Re: [openpgp] SHA-x performance

ianG <iang@iang.org> Wed, 12 August 2015 15:11 UTC

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Subject: Re: [openpgp] SHA-x performance
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On 12/08/2015 15:13 pm, Phillip Hallam-Baker wrote:
>
>
> On Wed, Aug 12, 2015 at 9:23 AM, ianG <iang@iang.org
> <mailto:iang@iang.org>> wrote:
>
>     On 12/08/2015 03:08 am, Peter Gutmann wrote:
>
>         Werner Koch <wk@gnupg.org <mailto:wk@gnupg.org>> writes:
>
>             Do you have a suggestion on what CPUs from low to high end
>             to do benchmarks
>             so to check which SHA variant is suitable?
>
>
>         It'd be a longish list :-).  I'm also not sure how easy it'll be
>         to get at
>         them, this is all embedded-systems stuff so you can't just SSH
>         into a box and
>         run the tests.  In any case the most common is ARM Cortex M (and
>         a few R), so
>         any Cortex M3 (the example I gave was an STM32 at 180MHz which
>         admittedly is
>         the top end of the range, 100 or 80 Mhz would be another
>         benchmark level, but
>         then they're all ARMv7-M so you can extrapolate from one clock
>         speed to
>         another), then for PowerPC something like an MPC560x at 80 MHz
>         (very common in
>         industrial and automotive), a PIC32MX (MIPS32) at 60 MHz, and
>         then for exotica
>         maybe a NIOS II or MicroBlaze at 100 Mhz.  You don't really need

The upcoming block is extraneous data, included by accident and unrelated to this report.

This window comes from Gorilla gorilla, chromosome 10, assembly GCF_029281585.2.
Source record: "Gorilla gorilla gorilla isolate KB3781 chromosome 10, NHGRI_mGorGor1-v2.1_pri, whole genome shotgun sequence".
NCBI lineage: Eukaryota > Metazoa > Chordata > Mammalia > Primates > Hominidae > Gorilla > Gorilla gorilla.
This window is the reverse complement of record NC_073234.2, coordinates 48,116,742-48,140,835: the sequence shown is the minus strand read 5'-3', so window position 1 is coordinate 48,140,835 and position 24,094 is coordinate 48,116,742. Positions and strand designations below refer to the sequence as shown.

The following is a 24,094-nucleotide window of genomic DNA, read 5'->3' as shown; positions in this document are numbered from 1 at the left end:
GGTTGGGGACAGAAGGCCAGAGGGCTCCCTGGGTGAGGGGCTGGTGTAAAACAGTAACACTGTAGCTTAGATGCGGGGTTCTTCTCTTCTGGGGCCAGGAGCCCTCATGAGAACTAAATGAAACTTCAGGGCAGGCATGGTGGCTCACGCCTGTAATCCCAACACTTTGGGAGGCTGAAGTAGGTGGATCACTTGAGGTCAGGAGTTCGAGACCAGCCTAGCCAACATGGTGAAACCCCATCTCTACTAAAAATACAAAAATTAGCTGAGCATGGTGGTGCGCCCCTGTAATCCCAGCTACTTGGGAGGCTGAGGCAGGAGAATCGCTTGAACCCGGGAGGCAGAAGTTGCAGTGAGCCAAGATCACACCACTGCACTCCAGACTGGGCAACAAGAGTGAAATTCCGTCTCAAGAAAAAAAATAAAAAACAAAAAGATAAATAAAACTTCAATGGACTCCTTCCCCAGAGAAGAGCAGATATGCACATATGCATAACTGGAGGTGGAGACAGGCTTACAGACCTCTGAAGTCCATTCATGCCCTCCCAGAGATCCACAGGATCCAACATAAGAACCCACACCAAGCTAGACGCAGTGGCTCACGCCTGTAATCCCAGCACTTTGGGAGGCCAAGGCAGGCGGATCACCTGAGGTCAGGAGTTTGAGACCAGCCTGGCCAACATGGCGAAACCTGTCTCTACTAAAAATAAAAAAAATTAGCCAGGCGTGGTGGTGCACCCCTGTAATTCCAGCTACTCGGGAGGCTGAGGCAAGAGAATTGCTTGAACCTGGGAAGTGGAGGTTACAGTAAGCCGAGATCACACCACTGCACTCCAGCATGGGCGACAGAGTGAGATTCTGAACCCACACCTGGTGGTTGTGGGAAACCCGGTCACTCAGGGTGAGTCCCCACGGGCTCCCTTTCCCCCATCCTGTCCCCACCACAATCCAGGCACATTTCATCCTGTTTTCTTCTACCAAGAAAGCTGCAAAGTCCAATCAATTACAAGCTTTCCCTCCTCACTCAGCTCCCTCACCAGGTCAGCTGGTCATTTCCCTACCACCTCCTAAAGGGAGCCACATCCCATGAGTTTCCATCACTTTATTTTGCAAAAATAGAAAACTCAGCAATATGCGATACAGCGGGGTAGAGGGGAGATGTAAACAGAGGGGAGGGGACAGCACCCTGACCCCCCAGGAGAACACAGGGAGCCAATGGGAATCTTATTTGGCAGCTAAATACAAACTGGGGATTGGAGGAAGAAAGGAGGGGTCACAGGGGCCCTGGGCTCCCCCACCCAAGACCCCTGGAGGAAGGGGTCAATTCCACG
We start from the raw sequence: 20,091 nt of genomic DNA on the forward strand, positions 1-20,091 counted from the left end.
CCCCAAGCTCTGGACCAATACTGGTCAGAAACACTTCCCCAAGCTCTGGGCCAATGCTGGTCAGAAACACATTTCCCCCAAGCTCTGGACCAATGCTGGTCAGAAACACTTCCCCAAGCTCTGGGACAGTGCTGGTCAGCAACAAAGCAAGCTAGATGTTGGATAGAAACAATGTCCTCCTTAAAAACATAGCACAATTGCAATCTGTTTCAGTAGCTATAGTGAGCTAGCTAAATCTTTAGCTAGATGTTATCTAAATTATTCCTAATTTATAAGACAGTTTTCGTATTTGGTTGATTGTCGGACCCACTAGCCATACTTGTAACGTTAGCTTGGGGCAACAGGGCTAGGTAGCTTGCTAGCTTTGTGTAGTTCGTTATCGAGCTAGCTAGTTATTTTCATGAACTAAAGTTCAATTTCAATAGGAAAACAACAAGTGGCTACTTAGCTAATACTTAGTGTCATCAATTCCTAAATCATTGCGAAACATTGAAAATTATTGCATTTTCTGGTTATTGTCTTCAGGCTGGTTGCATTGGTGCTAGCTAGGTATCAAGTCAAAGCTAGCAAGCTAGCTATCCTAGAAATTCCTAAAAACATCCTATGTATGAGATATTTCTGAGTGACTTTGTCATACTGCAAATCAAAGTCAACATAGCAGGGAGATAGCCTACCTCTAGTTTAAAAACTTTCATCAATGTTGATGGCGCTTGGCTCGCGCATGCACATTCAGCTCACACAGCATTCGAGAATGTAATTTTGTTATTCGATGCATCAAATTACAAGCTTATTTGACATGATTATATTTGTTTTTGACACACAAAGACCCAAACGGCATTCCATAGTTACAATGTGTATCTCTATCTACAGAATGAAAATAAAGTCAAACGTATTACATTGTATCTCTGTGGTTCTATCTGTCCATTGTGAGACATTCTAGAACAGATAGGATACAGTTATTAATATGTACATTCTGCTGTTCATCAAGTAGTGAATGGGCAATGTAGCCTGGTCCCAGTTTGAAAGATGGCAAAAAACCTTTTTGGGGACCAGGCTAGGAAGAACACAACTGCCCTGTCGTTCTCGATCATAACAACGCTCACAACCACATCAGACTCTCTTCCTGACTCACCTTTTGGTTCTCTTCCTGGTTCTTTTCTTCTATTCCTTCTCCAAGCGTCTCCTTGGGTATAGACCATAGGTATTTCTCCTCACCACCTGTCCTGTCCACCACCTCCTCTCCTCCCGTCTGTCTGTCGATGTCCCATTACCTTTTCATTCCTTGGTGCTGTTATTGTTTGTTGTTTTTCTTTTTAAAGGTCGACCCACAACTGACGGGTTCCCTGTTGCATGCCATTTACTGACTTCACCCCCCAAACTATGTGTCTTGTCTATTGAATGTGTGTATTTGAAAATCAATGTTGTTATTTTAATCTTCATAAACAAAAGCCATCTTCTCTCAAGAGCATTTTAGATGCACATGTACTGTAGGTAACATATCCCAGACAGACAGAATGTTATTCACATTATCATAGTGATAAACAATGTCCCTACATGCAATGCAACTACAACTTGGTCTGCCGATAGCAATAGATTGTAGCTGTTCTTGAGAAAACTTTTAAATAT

>         to do dozens
>         of variants since things mostly scale directly with clock speed,
>         and in any
>         case those are reasonably representative clocks, at least for
>         the faster devices
>         where power-saving isn't an issue.
>
>
>
>     To what extent are we accepting the embedded market as "our market" ?
>
>     Is this something that already exists in the sense that a lot of
>     them are already doing OpenPGP signing for some purpose?  Is the
>     process things like signed updates, or are people using OpenPGP to
>     encrypt and/or sign requests to the devices?
>
>     Or, are we making a stab at the future:  "IoT will need security
>     systems, and OpenPGP will be used to supply that, so we'd better
>     make sure it fits on the rough template of devices."
>
>     To give a ludicrous counter-example, we could also optimise the
>     future hash for smartcards.  That's another big market, why not?
>     I'd say this doesn't work mostly because the smartcard or tokens
>     market is mostly closed, and systems are typically constructed to be
>     tightly bound to the end-user application;  generic systems such as
>     OpenPGP would find it hard.
>
>     Where do we draw the line?  Are embedded / IoT inside?
>
>
> If we are picking algorithm suites then we should look at the cases
> where the choice might matter rather than when it does not.
>
> IOT looks set to create a demand for an absolutely minimal cryptographic
> suite. One signature algorithm, one exchange algorithm, both on the same
> curve, one authenticated encryption mode, one digest/pseudorandom function.
>
> That suite is going to be the one that finds its way into hardware
> accelerators and those are in turn the sort of things that are going to
> be found as standard cell and on smartcards and such.
>
> So looking at a five year horizon, that is the set that is interesting.


Yes I entirely agree, that interesting discussion exists.  Is that what 
we are doing here, though?

Are we rewriting OpenPGP so we can turn on the lightbulb?

Personally, I see a huge leap here.  OpenPGP isn't suitable/designed at 
all for that application(s) / market(s).



iang